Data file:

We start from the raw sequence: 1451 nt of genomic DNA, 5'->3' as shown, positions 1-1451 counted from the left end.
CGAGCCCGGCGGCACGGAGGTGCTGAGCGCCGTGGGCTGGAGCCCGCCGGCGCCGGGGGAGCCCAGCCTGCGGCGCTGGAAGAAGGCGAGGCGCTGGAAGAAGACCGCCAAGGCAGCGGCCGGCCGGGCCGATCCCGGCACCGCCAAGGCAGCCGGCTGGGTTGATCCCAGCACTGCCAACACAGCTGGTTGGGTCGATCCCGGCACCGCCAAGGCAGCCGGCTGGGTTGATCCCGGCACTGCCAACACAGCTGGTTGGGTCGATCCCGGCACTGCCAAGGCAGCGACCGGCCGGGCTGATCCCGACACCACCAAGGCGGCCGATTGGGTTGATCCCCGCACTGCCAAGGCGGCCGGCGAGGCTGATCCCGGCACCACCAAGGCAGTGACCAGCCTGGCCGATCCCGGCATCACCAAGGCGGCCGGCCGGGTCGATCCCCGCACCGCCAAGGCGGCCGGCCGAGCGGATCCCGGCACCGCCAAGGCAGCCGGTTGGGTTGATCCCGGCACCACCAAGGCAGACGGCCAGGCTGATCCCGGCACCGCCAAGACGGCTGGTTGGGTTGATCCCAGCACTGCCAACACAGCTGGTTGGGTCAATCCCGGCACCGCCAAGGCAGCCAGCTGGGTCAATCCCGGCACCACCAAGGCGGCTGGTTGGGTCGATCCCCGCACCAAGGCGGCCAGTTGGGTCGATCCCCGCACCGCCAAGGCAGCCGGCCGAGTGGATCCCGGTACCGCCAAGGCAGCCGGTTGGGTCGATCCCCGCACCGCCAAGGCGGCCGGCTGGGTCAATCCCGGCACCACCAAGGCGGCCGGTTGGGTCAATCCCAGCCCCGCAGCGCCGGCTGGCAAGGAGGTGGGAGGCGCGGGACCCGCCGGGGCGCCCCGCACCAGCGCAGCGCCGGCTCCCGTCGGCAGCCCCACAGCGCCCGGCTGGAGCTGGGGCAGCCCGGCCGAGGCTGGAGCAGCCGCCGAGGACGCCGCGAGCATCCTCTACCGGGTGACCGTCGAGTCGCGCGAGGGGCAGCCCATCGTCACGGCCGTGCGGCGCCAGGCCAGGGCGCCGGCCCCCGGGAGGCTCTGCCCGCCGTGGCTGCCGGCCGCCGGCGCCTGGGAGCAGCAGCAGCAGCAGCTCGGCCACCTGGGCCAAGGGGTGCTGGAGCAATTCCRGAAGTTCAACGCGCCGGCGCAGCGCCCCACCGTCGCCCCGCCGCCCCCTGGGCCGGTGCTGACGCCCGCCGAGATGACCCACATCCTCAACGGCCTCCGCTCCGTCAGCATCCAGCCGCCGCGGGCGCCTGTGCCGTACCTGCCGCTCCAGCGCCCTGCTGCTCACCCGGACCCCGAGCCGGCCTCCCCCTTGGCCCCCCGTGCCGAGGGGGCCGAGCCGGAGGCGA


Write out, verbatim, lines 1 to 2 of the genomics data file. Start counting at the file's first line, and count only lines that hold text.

We start from the raw sequence: 1451 nt of genomic DNA, 5'->3' as shown, positions 1-1451 counted from the left end.
CGAGCCCGGCGGCACGGAGGTGCTGAGCGCCGTGGGCTGGAGCCCGCCGGCGCCGGGGGAGCCCAGCCTGCGGCGCTGGAAGAAGGCGAGGCGCTGGAAGAAGACCGCCAAGGCAGCGGCCGGCCGGGCCGATCCCGGCACCGCCAAGGCAGCCGGCTGGGTTGATCCCAGCACTGCCAACACAGCTGGTTGGGTCGATCCCGGCACCGCCAAGGCAGCCGGCTGGGTTGATCCCGGCACTGCCAACACAGCTGGTTGGGTCGATCCCGGCACTGCCAAGGCAGCGACCGGCCGGGCTGATCCCGACACCACCAAGGCGGCCGATTGGGTTGATCCCCGCACTGCCAAGGCGGCCGGCGAGGCTGATCCCGGCACCACCAAGGCAGTGACCAGCCTGGCCGATCCCGGCATCACCAAGGCGGCCGGCCGGGTCGATCCCCGCACCGCCAAGGCGGCCGGCCGAGCGGATCCCGGCACCGCCAAGGCAGCCGGTTGGGTTGATCCCGGCACCACCAAGGCAGACGGCCAGGCTGATCCCGGCACCGCCAAGACGGCTGGTTGGGTTGATCCCAGCACTGCCAACACAGCTGGTTGGGTCAATCCCGGCACCGCCAAGGCAGCCAGCTGGGTCAATCCCGGCACCACCAAGGCGGCTGGTTGGGTCGATCCCCGCACCAAGGCGGCCAGTTGGGTCGATCCCCGCACCGCCAAGGCAGCCGGCCGAGTGGATCCCGGTACCGCCAAGGCAGCCGGTTGGGTCGATCCCCGCACCGCCAAGGCGGCCGGCTGGGTCAATCCCGGCACCACCAAGGCGGCCGGTTGGGTCAATCCCAGCCCCGCAGCGCCGGCTGGCAAGGAGGTGGGAGGCGCGGGACCCGCCGGGGCGCCCCGCACCAGCGCAGCGCCGGCTCCCGTCGGCAGCCCCACAGCGCCCGGCTGGAGCTGGGGCAGCCCGGCCGAGGCTGGAGCAGCCGCCGAGGACGCCGCGAGCATCCTCTACCGGGTGACCGTCGAGTCGCGCGAGGGGCAGCCCATCGTCACGGCCGTGCGGCGCCAGGCCAGGGCGCCGGCCCCCGGGAGGCTCTGCCCGCCGTGGCTGCCGGCCGCCGGCGCCTGGGAGCAGCAGCAGCAGCAGCTCGGCCACCTGGGCCAAGGGGTGCTGGAGCAATTCCRGAAGTTCAACGCGCCGGCGCAGCGCCCCACCGTCGCCCCGCCGCCCCCTGGGCCGGTGCTGACGCCCGCCGAGATGACCCACATCCTCAACGGCCTCCGCTCCGTCAGCATCCAGCCGCCGCGGGCGCCTGTGCCGTACCTGCCGCTCCAGCGCCCTGCTGCTCACCCGGACCCCGAGCCGGCCTCCCCCTTGGCCCCCCGTGCCGAGGGGGCCGAGCCGGAGGCGA